I’d like to share with you a little secret that I found just this week! Well… it was more like Sandy who found it! Sandy helps out at Yaquina Head by managing the garden and pulling out invasive plants from the natural area. She let us know that on one of her walks across the park, she decided to hike Communications Hill, or “Comm’s Hill” for short. She claimed to have found a hummingbird’s nest just a bit off the the end of the trail. Upon hearing this wonderful news, I asked her to guide me to the spot she found the nest. As we walked, Sandy took the time to talk to me about the different plants that were growing all over Yaquina Head and it baffled me that she could know so much about identifying different plants! I suppose its no different than being in awe by a birder who can recognize calls or identify birds by their silhouettes alone. I realized there was so much more to appreciate the park for: not only for the history of the lighthouse, or the birds, marine life and geography of the land but also the diverse flora that brings color to our natural area!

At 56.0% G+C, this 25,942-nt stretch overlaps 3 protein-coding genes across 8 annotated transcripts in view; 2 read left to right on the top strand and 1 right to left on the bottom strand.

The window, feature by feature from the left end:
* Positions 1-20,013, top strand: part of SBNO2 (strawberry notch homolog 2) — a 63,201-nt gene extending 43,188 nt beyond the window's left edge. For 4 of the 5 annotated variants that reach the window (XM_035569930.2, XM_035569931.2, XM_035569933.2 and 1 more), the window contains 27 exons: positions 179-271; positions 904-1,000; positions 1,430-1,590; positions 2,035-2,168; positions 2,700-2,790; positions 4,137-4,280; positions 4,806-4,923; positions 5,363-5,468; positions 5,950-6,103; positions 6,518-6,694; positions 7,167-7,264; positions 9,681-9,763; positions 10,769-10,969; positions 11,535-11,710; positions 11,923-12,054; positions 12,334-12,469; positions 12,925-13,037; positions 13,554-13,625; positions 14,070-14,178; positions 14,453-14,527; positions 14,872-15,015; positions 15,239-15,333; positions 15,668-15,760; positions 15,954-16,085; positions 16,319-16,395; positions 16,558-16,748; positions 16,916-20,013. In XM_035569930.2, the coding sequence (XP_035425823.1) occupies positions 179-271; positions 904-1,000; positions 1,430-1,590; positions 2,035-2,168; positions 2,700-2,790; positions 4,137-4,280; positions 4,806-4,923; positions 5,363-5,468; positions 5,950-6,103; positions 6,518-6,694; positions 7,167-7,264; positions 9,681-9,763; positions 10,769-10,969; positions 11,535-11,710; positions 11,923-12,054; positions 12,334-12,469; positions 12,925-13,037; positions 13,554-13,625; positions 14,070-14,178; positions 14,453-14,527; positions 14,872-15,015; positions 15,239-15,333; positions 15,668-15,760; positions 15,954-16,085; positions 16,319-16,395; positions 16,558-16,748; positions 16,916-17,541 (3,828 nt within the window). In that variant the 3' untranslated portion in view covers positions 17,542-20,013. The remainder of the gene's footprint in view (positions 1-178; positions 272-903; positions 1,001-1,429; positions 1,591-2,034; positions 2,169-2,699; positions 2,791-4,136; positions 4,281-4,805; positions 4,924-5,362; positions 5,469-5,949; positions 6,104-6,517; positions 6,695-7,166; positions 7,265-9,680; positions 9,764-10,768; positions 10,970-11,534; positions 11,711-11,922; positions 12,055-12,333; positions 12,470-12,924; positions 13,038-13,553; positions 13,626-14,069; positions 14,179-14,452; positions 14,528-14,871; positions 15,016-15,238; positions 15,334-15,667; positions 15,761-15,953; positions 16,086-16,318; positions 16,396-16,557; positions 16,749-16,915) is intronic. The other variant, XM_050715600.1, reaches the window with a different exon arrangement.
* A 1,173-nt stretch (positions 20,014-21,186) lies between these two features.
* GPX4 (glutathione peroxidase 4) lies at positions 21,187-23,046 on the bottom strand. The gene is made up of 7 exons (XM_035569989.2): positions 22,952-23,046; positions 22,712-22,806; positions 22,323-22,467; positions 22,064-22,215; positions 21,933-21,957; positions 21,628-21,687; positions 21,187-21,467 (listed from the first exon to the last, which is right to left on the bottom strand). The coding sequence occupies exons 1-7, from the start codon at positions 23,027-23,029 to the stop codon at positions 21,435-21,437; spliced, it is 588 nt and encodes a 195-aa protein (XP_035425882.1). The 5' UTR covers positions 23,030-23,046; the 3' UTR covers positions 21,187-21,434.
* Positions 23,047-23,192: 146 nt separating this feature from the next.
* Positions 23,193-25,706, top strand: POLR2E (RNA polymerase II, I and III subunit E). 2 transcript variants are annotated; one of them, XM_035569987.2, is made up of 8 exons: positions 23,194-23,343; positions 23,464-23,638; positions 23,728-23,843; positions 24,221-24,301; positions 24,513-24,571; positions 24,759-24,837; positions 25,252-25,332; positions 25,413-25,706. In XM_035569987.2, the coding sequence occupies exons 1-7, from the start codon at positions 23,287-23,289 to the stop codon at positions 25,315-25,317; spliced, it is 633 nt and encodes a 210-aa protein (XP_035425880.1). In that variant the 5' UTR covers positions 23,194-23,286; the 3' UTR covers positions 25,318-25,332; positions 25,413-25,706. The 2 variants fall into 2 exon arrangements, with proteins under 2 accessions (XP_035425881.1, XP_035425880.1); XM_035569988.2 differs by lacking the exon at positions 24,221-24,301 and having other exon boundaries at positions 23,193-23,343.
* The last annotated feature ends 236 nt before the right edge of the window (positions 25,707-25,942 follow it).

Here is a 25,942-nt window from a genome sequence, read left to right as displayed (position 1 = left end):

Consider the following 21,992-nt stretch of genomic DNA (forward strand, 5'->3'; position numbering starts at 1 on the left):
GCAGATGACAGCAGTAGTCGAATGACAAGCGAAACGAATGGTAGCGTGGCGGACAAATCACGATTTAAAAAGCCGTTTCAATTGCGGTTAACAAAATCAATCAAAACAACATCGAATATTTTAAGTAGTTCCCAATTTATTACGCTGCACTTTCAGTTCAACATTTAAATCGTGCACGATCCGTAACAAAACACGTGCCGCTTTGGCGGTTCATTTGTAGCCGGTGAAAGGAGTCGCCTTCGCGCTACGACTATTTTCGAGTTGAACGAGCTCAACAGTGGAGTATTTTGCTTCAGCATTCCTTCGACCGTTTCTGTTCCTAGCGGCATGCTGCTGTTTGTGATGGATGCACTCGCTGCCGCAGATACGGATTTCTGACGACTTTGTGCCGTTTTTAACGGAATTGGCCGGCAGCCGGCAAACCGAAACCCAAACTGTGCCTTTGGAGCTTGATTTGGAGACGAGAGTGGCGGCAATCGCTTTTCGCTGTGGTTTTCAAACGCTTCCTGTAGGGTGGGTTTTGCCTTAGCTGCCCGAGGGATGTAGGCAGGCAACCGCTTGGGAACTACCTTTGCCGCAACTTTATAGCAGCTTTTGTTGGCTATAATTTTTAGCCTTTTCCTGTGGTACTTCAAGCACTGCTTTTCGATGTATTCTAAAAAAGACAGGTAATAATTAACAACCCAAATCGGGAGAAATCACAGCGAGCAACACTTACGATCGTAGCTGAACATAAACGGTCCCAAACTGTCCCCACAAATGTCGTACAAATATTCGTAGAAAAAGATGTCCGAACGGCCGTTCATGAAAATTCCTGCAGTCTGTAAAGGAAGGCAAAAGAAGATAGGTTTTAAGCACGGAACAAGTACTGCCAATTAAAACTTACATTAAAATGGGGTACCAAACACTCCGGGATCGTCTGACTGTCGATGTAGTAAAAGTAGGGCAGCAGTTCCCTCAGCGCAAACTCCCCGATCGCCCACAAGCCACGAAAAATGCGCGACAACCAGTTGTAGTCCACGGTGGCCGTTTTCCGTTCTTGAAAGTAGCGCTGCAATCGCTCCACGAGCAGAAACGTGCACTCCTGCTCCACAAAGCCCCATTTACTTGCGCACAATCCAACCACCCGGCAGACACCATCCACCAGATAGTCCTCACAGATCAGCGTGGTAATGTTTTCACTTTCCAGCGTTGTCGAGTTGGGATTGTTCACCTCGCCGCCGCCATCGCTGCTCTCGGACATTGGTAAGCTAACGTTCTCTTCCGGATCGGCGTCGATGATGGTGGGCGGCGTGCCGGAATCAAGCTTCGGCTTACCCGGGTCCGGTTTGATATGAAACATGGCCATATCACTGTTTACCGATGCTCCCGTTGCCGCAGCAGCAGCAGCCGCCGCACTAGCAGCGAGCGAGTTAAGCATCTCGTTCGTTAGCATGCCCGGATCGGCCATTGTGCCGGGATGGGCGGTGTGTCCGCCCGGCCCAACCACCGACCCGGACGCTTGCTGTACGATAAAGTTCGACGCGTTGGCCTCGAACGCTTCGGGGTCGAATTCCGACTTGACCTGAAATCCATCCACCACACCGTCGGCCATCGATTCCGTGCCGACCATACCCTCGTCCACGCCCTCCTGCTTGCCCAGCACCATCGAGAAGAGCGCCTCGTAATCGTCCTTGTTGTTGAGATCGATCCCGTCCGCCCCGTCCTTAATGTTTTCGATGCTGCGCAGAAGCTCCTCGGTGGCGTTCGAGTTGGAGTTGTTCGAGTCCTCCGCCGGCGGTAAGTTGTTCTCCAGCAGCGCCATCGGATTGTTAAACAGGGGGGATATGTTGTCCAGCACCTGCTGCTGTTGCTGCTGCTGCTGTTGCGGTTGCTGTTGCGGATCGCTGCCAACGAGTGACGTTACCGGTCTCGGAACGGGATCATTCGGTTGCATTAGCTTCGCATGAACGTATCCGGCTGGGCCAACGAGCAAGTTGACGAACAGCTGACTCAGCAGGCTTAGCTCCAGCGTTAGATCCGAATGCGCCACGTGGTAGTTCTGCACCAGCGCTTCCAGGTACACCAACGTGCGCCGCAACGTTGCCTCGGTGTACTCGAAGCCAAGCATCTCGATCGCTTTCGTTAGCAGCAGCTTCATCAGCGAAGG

It had also been a while since I’d hiked up to Comm’s Hill myself. What is about half a mile of a hike feels somewhat more with the steady incline. It’s a small price to pay for the beauty and seclusion of the trail. This trail is unlike any other part of the park. Most of Yaquina Head is surrounded with the coastline and the environment comes with it. In Comm’s Hill, it feels like traversing through some neck of the woods farther inland. The creaking and swaying of the trees, along with the sunlight breaking through the leaves and canopies is something to take in. Comm’s Hill is also the area of the park with the least amount of foot traffic, unfortunately. I say that because while many of us seek hidden trails to find solace and bask in the nature, I wish that many more of our guests could experience the same.
As we neared the apex of the trail, we remained quiet so as to not scare the hummingbird close by. Sandy pointed out the nest to me and I was in amazement to see the hummingbird still sitting in its nest with us as company. It was so small that I don’t think I could’ve found it myself! I managed to take out my binoculars and use my phone with them for some photos to show the staff. We’ve identified it as a female Rufous hummingbird! It made me happy to see that along with our cormorants, gulls, and Peregrine falcons, we have a new feathery family to take residence at Yaquina Head!